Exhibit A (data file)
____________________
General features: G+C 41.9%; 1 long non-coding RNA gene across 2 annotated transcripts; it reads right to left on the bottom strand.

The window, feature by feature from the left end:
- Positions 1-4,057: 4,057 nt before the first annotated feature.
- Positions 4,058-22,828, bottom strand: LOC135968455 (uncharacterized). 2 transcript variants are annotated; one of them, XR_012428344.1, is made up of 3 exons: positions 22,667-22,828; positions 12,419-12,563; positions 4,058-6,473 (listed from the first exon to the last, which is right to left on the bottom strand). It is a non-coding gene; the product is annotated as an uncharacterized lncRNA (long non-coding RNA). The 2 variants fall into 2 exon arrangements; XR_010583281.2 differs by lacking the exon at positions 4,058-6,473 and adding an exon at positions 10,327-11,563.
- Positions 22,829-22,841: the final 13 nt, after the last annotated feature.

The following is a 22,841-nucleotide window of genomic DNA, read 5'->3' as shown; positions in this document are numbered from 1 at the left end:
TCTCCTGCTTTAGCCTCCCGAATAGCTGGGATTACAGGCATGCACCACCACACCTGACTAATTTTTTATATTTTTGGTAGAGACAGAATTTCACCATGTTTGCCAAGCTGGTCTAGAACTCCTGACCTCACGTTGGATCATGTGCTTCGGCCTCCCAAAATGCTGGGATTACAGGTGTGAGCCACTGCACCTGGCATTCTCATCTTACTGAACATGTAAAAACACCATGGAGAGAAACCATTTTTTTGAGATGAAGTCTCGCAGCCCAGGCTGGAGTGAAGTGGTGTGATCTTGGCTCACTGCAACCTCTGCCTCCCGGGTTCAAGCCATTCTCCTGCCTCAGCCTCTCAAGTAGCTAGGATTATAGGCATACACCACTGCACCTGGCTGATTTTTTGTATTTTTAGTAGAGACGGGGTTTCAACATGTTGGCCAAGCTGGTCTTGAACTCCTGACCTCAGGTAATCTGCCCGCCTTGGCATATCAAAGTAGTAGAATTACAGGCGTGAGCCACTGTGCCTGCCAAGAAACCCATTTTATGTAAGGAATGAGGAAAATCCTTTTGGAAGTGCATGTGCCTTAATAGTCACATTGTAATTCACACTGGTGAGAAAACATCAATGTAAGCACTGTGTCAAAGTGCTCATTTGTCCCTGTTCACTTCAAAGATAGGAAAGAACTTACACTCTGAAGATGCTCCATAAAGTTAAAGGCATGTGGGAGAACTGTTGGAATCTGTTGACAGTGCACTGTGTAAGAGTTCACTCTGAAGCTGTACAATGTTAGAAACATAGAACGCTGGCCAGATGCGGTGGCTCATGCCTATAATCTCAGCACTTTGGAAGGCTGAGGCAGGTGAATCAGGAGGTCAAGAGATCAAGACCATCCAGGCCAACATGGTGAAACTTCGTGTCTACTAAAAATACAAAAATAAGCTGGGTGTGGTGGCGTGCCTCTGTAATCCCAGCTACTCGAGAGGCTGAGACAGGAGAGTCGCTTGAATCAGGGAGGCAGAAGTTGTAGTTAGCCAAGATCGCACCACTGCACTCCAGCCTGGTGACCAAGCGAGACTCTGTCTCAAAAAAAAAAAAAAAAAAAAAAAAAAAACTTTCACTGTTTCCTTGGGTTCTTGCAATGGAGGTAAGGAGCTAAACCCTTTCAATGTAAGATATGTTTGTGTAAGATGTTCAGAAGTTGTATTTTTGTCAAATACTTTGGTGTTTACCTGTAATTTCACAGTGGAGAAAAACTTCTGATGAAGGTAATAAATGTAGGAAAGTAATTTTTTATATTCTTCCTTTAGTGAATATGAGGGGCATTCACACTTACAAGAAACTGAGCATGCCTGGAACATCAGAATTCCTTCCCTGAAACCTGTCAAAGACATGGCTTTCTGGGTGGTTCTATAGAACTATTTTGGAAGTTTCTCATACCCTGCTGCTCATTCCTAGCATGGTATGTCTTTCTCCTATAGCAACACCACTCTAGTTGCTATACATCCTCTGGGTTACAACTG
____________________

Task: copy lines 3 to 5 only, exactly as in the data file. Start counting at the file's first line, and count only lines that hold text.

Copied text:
- Positions 1-4,057: 4,057 nt before the first annotated feature.
- Positions 4,058-22,828, bottom strand: LOC135968455 (uncharacterized). 2 transcript variants are annotated; one of them, XR_012428344.1, is made up of 3 exons: positions 22,667-22,828; positions 12,419-12,563; positions 4,058-6,473 (listed from the first exon to the last, which is right to left on the bottom strand). It is a non-coding gene; the product is annotated as an uncharacterized lncRNA (long non-coding RNA). The 2 variants fall into 2 exon arrangements; XR_010583281.2 differs by lacking the exon at positions 4,058-6,473 and adding an exon at positions 10,327-11,563.
- Positions 22,829-22,841: the final 13 nt, after the last annotated feature.